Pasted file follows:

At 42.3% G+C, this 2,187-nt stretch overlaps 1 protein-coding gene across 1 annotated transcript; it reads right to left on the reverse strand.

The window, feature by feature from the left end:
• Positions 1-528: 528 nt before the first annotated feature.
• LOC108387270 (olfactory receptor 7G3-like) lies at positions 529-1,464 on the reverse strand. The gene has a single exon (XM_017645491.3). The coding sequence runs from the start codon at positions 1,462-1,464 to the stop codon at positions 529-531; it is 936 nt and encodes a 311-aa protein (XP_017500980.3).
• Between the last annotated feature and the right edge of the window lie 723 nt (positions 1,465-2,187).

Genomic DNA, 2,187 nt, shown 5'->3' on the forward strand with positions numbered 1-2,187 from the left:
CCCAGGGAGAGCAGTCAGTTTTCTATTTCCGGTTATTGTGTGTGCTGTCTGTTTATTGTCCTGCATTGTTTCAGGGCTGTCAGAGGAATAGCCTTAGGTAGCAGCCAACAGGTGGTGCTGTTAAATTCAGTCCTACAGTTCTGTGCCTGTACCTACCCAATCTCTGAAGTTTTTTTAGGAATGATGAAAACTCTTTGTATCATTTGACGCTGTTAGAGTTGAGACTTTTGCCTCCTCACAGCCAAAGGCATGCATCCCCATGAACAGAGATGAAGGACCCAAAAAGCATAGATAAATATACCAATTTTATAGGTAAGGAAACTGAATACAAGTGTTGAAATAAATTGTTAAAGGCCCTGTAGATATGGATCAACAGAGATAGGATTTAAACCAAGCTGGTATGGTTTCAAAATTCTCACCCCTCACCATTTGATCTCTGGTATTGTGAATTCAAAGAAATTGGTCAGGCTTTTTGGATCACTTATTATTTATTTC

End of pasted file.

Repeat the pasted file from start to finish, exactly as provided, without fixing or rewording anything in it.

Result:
At 42.3% G+C, this 2,187-nt stretch overlaps 1 protein-coding gene across 1 annotated transcript; it reads right to left on the reverse strand.

The window, feature by feature from the left end:
• Positions 1-528: 528 nt before the first annotated feature.
• LOC108387270 (olfactory receptor 7G3-like) lies at positions 529-1,464 on the reverse strand. The gene has a single exon (XM_017645491.3). The coding sequence runs from the start codon at positions 1,462-1,464 to the stop codon at positions 529-531; it is 936 nt and encodes a 311-aa protein (XP_017500980.3).
• Between the last annotated feature and the right edge of the window lie 723 nt (positions 1,465-2,187).

Genomic DNA, 2,187 nt, shown 5'->3' on the forward strand with positions numbered 1-2,187 from the left:
CCCAGGGAGAGCAGTCAGTTTTCTATTTCCGGTTATTGTGTGTGCTGTCTGTTTATTGTCCTGCATTGTTTCAGGGCTGTCAGAGGAATAGCCTTAGGTAGCAGCCAACAGGTGGTGCTGTTAAATTCAGTCCTACAGTTCTGTGCCTGTACCTACCCAATCTCTGAAGTTTTTTTAGGAATGATGAAAACTCTTTGTATCATTTGACGCTGTTAGAGTTGAGACTTTTGCCTCCTCACAGCCAAAGGCATGCATCCCCATGAACAGAGATGAAGGACCCAAAAAGCATAGATAAATATACCAATTTTATAGGTAAGGAAACTGAATACAAGTGTTGAAATAAATTGTTAAAGGCCCTGTAGATATGGATCAACAGAGATAGGATTTAAACCAAGCTGGTATGGTTTCAAAATTCTCACCCCTCACCATTTGATCTCTGGTATTGTGAATTCAAAGAAATTGGTCAGGCTTTTTGGATCACTTATTATTTATTTC